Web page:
Certificate Program Expands Israel Education

Certificate Program Expands Israel Education

By Rich Walter

Educators in the growing field of Israel education face a lack of excellent, high-quality teaching materials. Existing curricula or learning plans tend to be for high school students or exist alongside Israel advocacy programs, often focusing exclusively on the Arab-Israeli conflict.

Rich Walter (left) joins members of the first cohort of the Certificate in Israel Education Program during June’s CIE summer workshop.
Rich Walter (far left) joins members of the first cohort of the Certificate in Israel Education Program during June’s CIE summer workshop.

Yet, if we are to truly change the way that Israel is taught and learned in Jewish and non-Jewish schools, we need to develop more sophisticated, learner-focused, content-rich materials for students of all ages.

In January 2016, the Center for Israel Education launched the Certificate in Israel Education Program (CIEP) with 12 educators from across the country. Participants in this first cohort sharpened their knowledge of Israel and Zionism through special seminars with CIE staff at the Jewish Educators Assembly annual conference and the CIE weeklong summer workshop. Staff placed special emphasis on connecting new content with innovative dissemination approaches.

The core of the certificate program requires each participant to develop and field-test a curricular project in his or her respective work setting. These projects included a New York scavenger hunt that explored how Israel is portrayed in the American public domain; an arts-based, multisensory approach to Israel education for second- to fifth-graders in which students explored Israel through cooking, music, dance, literature and visual arts; an experiential learning unit about LGBTQ rights in Israel and how they have evolved over time; a student-led Yom HaAtzmaut program with a student-created Israel museum in which each grade represented a different aspect of Israel; and an early childhood education project that used sensory materials and basic science projects to engage learners.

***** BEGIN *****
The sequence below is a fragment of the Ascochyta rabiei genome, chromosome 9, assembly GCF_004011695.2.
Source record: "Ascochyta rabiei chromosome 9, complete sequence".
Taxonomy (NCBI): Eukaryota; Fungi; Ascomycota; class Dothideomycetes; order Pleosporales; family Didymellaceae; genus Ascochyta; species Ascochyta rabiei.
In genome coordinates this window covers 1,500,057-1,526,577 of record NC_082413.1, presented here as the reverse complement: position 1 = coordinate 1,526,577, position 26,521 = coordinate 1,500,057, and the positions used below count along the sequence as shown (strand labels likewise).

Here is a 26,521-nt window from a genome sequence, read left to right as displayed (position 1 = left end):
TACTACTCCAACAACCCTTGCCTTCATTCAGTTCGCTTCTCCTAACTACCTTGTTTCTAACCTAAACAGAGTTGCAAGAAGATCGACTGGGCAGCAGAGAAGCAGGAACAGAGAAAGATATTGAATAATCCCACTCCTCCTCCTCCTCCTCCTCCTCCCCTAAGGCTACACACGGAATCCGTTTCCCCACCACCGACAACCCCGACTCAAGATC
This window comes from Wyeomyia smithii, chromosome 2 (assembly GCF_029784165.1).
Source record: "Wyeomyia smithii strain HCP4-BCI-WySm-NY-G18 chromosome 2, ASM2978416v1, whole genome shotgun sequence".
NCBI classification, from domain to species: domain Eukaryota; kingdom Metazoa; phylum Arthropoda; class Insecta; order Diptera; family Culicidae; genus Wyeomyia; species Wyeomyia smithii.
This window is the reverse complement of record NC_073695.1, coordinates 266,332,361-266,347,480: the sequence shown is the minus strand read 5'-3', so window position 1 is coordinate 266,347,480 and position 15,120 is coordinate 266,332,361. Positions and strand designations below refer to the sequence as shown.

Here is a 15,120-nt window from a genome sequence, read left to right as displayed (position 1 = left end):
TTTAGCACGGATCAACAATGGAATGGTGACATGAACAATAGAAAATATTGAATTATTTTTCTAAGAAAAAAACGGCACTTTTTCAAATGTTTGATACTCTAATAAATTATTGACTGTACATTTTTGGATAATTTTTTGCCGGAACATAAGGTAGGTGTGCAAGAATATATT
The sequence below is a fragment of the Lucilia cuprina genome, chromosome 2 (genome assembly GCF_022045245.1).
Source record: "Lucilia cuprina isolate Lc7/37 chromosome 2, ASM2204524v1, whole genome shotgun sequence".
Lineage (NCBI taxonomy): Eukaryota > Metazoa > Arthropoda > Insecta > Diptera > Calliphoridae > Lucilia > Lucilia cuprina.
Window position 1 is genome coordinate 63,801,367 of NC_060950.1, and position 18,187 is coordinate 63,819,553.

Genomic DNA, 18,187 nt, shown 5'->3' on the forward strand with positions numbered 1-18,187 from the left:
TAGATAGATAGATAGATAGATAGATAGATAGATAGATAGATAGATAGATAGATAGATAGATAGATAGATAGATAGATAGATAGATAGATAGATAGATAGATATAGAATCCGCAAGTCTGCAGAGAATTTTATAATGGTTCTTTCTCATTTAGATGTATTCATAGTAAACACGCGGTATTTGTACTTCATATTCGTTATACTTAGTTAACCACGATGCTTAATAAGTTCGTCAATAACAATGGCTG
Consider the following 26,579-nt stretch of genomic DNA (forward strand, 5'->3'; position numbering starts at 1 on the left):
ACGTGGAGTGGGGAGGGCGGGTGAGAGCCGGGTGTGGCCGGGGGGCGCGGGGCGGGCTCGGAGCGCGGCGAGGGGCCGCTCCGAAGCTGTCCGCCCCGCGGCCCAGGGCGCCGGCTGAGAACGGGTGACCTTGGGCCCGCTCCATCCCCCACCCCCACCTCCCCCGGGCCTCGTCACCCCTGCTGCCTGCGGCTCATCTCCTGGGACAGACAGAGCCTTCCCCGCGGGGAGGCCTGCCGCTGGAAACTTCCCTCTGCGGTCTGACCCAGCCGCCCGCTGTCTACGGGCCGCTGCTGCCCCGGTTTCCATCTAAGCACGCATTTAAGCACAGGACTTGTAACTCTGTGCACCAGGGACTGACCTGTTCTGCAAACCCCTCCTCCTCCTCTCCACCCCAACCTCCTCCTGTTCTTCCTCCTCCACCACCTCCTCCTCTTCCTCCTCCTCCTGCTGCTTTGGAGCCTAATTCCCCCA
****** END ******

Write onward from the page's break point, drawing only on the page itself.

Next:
One member of the first cohort said the program “rejuvenated my passion for creative, innovative Israel education for my students. The collaboration with other educators and mentors provided incredible input for my project, and I’m walking away with an extensive list of educational lessons, resources, and programs for my institution. … This program has raised the bar for the field of Israel education.”

Last month CIE launched a second cohort composed of 16 educators. It includes eight classroom teachers in congregational schools in addition to full-time Jewish educators.

Both cohorts have included Atlanta-area Jewish educators as participants: Debbie Deutsch, the director of education at Congregation Etz Chaim; Rachel Herman, the director of education and youth activities at Congregation Or Hadash; Rhonda Povlot, a teacher at Temple Beth Tikvah; and Rebecca Tullman, the religious school principal at Temple Kol Emeth.

CIE’s Certificate in Israel Education Program is the only North American project-based initiative for achieving standards and excellence in the teaching of Israel for professional Jewish educators. The program participants represent 27 institutions in 11 North American communities, including Mexico City, Winnipeg, Manitoba, and Austin, Texas.

Pending future funding, CIE will engage a third cohort next fall. For more information about the Certificate in Israel Education Program and for examples of the first cohort’s projects, visit israeled.org/certificate-israel-education-program.

Rich Walter is the associate director for Israel education at the Center for Israel Education (www.israeled.org).


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